I advise you to 'feel' out the slingshot and on the first shot, try to fire it farther then you want it to go. That provides a better calibration then going short the first time in my opinion.
     
  17. Sep 20, 2005 #16
    are you planning on making a mechanical device to hit someones house...
    learn some projectile motion and then calculate the force and angle needed to make that projectil motion.
     
  18. Sep 21, 2005 #17

    Dhl

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    I guess this teacher has either done some calculations himself, or, more likely, he has just tried it and found it impossible to throw a balloon 80 ft. with his slingshot (I mean, it's unlikely he would allow to do that if he were not sure he wouldn't get hit...). Thus, the solution is to bring a water hose along, and then tell him you calculated that the task of making him wet cannot be solved with a water balloon and a slingshot :)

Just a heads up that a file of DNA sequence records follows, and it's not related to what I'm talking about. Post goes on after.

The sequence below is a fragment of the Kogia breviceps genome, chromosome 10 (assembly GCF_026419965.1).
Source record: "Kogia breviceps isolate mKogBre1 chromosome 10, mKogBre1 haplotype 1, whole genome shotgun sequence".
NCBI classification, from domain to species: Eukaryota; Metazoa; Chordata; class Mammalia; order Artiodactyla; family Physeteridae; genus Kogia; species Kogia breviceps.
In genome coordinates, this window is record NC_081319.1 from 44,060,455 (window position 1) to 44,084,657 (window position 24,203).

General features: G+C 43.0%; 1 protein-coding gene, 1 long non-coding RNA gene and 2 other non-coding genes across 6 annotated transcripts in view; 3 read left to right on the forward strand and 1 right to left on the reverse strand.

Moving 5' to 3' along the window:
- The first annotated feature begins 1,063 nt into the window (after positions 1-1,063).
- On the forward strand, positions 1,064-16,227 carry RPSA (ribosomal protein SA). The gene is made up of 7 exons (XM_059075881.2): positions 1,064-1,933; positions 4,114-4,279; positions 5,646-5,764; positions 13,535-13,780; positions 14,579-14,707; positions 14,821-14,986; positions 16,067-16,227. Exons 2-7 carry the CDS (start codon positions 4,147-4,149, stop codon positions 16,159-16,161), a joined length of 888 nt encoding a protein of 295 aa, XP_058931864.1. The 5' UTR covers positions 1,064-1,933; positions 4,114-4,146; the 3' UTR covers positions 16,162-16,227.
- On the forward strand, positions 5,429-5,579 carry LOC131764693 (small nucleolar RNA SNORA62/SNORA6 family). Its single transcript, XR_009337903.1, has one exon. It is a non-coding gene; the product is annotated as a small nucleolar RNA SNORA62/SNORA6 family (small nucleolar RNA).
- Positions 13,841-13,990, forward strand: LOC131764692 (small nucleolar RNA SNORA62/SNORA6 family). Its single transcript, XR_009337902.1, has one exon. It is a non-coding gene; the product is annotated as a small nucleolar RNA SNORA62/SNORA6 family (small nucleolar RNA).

19. Sep 21, 2005 #18
    Not a bad idea :biggrin:
     
  20. Sep 21, 2005 #19
    The trick is to use a very small water balloon, say about 2cm dia, about 3gm. Tie the balloon and then trim of the excess rubber, drag you know. Most readily available slingshots can reach 80 feet with this weight with an angle of 30deg. above horizontal when streached to the elastic limit ( which is where you feel a sudden increase in resistance). I tried it with my slingshot and a 3gm rubber ball (don't have a balloon) and it worked. The objective is to hit him not get him wet!
    Have fun!